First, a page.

(Closed) Not used to feeling angry-

posted 6 years ago in Emotional
Post # 3
10851 posts
Sugar Beekeeper
  • Wedding: September 2010

Don’t talk to her until you’re ready to first of all, otherwise you run the risk of saying something you don’t mean. I would even go so far as to write down points as to why you’re upset, so when you do talk to her you can be clear and concise about it. I would let her know that you’re upset, that usually you’d be willing to let it go, but she did x, y, and z, and it made you upset and here’s why/how.

I don’t think you should get over it, I think you need to work through it. She’s not going to be happy about being confronted, but if you approach her with compassion and “Let’s fix this” then at least it won’t seem like an attack.

I’m sorry you’re having a rough time 🙁

Post # 5
3569 posts
Sugar bee
  • Wedding: April 2013

I say tell her you are upset over whatever that happen and you need breathing space, then follow up with her later. I like to stew and calm down a bit before resolving issues so the only thing that would happen if someone kept calling me is me blowing up on them.

Post # 6
6892 posts
Busy Beekeeper
  • Wedding: March 2012

I definitely think that @bakerella: pretty much knows everything and has great advice, duh.

But also, I think you need to talk about it with someone not close to the events for some perspective. I know it seems counterproductive to some and that not everyone agrees that you should talk about issues with others, but I do know that when I have issues I call up a girlfriend and lay out the situation as objectively as possible and ask their opinion – am I over-reacting or is there something there? I’m lucky enough to have girlfriends that see things very similarly to me but won’t have any issues saying “Chill out” when it needs to be said.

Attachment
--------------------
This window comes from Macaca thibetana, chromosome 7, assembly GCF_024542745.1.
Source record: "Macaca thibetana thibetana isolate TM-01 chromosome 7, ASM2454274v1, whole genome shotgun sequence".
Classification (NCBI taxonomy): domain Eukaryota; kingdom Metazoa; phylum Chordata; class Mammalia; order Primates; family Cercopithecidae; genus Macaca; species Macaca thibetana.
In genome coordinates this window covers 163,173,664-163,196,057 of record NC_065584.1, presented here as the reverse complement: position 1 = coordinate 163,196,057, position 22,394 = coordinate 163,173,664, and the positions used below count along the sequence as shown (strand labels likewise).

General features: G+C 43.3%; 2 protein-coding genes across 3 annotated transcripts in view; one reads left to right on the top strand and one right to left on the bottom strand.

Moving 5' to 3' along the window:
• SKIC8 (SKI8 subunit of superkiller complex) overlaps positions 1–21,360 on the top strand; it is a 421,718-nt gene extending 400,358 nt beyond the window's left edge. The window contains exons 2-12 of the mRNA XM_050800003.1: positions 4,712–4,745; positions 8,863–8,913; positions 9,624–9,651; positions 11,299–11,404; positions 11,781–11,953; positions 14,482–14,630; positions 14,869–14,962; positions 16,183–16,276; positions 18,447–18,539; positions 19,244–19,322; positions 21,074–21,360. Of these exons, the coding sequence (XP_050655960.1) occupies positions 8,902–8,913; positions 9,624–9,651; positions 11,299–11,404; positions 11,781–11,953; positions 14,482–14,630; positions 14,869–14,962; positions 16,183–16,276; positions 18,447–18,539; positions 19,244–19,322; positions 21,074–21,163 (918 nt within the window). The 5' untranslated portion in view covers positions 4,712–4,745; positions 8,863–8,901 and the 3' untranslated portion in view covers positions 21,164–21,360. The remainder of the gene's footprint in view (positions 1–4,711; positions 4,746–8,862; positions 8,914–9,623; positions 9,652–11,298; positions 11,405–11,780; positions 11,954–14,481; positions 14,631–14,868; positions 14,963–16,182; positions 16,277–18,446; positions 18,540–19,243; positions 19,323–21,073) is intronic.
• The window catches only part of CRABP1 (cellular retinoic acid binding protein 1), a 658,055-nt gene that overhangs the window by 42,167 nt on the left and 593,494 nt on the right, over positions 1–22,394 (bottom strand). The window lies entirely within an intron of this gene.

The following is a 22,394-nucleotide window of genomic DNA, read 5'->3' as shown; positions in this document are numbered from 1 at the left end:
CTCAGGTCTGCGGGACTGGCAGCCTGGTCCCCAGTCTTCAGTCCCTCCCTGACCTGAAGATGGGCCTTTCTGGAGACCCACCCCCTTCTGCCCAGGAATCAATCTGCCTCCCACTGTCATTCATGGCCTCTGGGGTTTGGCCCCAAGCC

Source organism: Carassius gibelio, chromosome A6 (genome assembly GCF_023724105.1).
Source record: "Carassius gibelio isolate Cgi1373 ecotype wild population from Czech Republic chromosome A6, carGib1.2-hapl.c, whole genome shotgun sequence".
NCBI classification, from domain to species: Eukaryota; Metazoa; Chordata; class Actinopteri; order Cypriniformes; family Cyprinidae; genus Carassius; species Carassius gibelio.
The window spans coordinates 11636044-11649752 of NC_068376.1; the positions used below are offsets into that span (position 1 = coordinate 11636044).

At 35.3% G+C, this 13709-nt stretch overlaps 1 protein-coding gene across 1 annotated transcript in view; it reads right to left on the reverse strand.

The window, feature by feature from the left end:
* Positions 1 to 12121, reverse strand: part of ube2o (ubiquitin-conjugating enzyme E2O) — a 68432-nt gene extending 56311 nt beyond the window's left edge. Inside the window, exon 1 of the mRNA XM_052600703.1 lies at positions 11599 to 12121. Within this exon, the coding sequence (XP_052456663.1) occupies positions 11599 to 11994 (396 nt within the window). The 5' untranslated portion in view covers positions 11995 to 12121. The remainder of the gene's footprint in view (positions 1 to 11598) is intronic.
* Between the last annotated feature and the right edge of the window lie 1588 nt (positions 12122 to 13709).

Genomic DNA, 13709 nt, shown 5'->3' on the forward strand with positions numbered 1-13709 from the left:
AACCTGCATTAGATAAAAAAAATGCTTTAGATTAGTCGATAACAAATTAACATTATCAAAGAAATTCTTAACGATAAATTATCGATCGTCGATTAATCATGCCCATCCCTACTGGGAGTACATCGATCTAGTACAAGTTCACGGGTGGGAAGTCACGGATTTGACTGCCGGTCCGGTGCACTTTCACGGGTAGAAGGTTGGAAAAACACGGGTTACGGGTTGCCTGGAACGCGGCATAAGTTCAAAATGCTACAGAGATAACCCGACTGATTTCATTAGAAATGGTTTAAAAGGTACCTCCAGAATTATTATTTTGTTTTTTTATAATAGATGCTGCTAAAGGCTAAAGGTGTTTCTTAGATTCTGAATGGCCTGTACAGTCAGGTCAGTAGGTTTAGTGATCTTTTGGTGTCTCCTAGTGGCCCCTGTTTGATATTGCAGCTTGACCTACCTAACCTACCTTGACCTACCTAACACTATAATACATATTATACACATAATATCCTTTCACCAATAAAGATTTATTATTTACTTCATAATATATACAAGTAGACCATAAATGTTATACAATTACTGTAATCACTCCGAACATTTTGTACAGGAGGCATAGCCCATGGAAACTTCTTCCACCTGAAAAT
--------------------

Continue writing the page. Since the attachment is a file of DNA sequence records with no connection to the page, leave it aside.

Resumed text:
I also think that talking about it outside of the situation diffuses it a bit and prepares you for what may happen when you do discuss it with her, which I obviously think you should.

I agree with Bakerella that you need to take your time to cool off and then work it out, don’t just “forget” about it or “let it go” because it won’t go anywhere. You’ll just end up inwardly irritated and angry and it will only grow. That is never good!

Good luck and I’m sorry you’re dealing with this! XO

Post # 7
10851 posts
Sugar Beekeeper
  • Wedding: September 2010

@AmeliaBedelia:  Can we lobby for me to have an advice column?! LOL! Kidding kidding. Gotta say, I owe a lot of perspective to jerk ex-BFs who made me go to therapy, and a lot of watching Oprah (including her life class in Toronto, it was amazing!!).

I think previously I was a “fight it out, I have to say what’s on my mind NOW” type of person, but as I’ve grown and gotten older, I’ve learned when to back off and to collect my thoughts so I can approach the issue rationally and calmly. It’s hard to separate the emotion from the thought process, but it really helps. It really sucks to have to have the awkward conversation with someone to tell them that they’ve hurt you, so just remember that your friend on the other side is immediately going to be defensive and likely a bit surprised by what you have to say. Just stick to your guns and don’t end up being the one apologizing!

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